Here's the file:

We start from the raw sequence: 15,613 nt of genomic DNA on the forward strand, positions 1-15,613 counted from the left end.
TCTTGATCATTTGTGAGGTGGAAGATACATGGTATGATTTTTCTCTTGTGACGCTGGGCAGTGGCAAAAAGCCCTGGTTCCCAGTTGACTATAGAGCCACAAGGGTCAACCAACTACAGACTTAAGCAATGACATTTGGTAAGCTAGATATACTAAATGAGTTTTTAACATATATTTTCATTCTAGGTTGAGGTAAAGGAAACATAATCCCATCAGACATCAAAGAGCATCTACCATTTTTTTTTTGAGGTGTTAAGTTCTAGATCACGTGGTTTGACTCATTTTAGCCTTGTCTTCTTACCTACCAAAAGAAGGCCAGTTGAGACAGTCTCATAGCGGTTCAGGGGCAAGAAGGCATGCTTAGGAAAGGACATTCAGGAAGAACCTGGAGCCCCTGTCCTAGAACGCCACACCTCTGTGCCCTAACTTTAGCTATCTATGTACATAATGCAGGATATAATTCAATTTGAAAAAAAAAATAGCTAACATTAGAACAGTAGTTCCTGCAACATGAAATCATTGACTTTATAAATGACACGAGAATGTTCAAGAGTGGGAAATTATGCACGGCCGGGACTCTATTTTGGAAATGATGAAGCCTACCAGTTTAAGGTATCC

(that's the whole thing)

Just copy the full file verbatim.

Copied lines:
We start from the raw sequence: 15,613 nt of genomic DNA on the forward strand, positions 1-15,613 counted from the left end.
TCTTGATCATTTGTGAGGTGGAAGATACATGGTATGATTTTTCTCTTGTGACGCTGGGCAGTGGCAAAAAGCCCTGGTTCCCAGTTGACTATAGAGCCACAAGGGTCAACCAACTACAGACTTAAGCAATGACATTTGGTAAGCTAGATATACTAAATGAGTTTTTAACATATATTTTCATTCTAGGTTGAGGTAAAGGAAACATAATCCCATCAGACATCAAAGAGCATCTACCATTTTTTTTTTGAGGTGTTAAGTTCTAGATCACGTGGTTTGACTCATTTTAGCCTTGTCTTCTTACCTACCAAAAGAAGGCCAGTTGAGACAGTCTCATAGCGGTTCAGGGGCAAGAAGGCATGCTTAGGAAAGGACATTCAGGAAGAACCTGGAGCCCCTGTCCTAGAACGCCACACCTCTGTGCCCTAACTTTAGCTATCTATGTACATAATGCAGGATATAATTCAATTTGAAAAAAAAAATAGCTAACATTAGAACAGTAGTTCCTGCAACATGAAATCATTGACTTTATAAATGACACGAGAATGTTCAAGAGTGGGAAATTATGCACGGCCGGGACTCTATTTTGGAAATGATGAAGCCTACCAGTTTAAGGTATCC